Region C Vice Chair Spotlight- Chris Behre

March 3, 2022

Welcome to the tenth edition of the Nlets Representative Spotlight, where we highlight the incredible work that Nlets Representatives are doing.  

Today, meet Chris Behre, Information Systems Manager at the West Virginia State Police, Nlets Representative, and the Nlets Region C Vice Chair. Mr. Behre has been an Nlets Representative for two years but has been a part of the Nlets family since 2017 as both an attendee of our Annual Business Meetings and Implementers Conference.  

In his role, he is responsible for overseeing the IT section of the Information Services section and serving as an administrator of their Computerized Criminal History (CCH) and Biometric Systems. His background is in software development which he feels is a great foundation for working with Nlets, as it allows for a better understanding of the system as a whole. Behre’s day-to-day work can range from assisting with networking, software development, to logistics. He says, “It is dynamic and fun, and no day is truly the same.” 

Q. How Would You Describe Your Role as an Nlets Representative to Someone Who Did Not Know What It Involves?  

A. I start by explaining what Nlets is with the example of a typical situation of an officer on the side of the road submitting a query for a license plate and mention how fast the response comes back to the officer. Then I go on to explain how it happens, the systems that handle the message, and the role of the network involved. Finally, I cover the uniqueness of the company in that it is managed by the members. I close with an explanation of how I represent West Virginia’s interests as well as the greater good of the Nlets community as a whole. 

Q. What Was a Particularly Impactful Experience You Have Had Working with Nlets?  

A. Nlets has a service for parsing text responses (separating text into XML fields) from states that have not yet transitioned to XML. Nlets was able to supply their code to us to assist in the development of our ability to return fully tagged NIEM XML from our DMV repository. This was a great help to our development efforts as it was a huge jumpstart to our efforts. We just went live with our driver and driver history responses in fully tagged NIEM XML a couple weeks ago, and now the users in WV using our newly developed interface will have better stability compared to the previous mainframe-based interface. The big benefit for the Nlets community is that those responses from WV will be fully tagged and can be ingested by their systems with far greater ease and reliably than attempting to pull fields out of a text response.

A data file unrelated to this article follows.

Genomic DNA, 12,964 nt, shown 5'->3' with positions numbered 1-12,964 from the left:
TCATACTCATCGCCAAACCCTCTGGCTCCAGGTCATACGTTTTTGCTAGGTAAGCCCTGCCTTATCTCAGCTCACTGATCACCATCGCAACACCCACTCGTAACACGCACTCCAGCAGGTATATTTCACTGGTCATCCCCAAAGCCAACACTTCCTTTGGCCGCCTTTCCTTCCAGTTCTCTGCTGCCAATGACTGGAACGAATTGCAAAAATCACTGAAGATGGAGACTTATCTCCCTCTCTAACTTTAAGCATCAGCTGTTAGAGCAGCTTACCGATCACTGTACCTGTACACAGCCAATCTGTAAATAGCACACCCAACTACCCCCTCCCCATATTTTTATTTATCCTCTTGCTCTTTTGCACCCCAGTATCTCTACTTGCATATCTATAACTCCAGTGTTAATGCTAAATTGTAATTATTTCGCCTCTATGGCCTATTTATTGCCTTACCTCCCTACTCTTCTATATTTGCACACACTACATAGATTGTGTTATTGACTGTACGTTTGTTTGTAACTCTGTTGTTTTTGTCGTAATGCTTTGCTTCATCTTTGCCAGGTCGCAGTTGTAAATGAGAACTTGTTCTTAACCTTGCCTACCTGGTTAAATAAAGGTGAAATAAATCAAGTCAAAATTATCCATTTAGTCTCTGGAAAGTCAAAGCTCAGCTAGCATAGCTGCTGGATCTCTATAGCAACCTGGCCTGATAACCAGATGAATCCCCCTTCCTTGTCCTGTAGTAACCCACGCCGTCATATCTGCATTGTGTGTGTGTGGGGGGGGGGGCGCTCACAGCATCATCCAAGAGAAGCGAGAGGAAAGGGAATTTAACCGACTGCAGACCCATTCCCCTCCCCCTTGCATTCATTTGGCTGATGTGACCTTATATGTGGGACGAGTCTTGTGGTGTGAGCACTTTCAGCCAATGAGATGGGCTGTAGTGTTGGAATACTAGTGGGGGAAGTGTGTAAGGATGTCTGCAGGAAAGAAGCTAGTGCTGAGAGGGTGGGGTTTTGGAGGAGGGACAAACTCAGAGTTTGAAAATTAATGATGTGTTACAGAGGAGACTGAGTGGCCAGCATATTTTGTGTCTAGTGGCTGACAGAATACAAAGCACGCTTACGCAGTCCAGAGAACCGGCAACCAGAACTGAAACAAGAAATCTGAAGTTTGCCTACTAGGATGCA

Q. What Was One Case Study Where Nlets Was Used in Your Agency/State? 

WV State Police troopers conducted a traffic stop due to a car going the wrong way up an exit ramp onto an interstate. Upon stopping the vehicle, they conducted a Vehicle Registration Query (RQ) via Nlets as the vehicle license plate was from out of state.  The trooper then approached the vehicle and identified the driver via a Driver’s License Query (DQ) via Nlets as the driver was also from out of state. The Driver’s License Response (DR) included an image which confirmed the identity of the driver.  

The driver was asked to exit the vehicle for suspected driving under the influence and subsequently failed a sobriety screening. Upon securing the subject, the trooper located a controlled substance in the subject’s possession. The trooper then conducted a search of the vehicle and located additional controlled substances. The trooper further used Nlets to verify the identities of the three other occupants of the vehicle, one of whom was found to also be in possession of controlled substances.  

A Triple I (QH) was conducted via NCIC on two of the individuals, and one of them was found to have a criminal history. That criminal history was returned to the trooper via Nlets as the subject’s record was from a state that participates in the National Fingerprint File (NFF) and the FBI’s pointer record then forwards a query to the state (via Nlets) and subsequent criminal history response is sent to the trooper from the state through Nlets (CR). The subject was found to be on probation in their state of residence.  

Q. What is One Word You Would Use to Describe Nlets and Why?  

Community. 

The great thing about Nlets is the community of individuals from other states and agencies. Nlets not only ties all the states and federal agency members together at a network level, but the community created of those members is so important in furthering information sharing initiatives and learning from peers to solve similar situations within your own state or agency.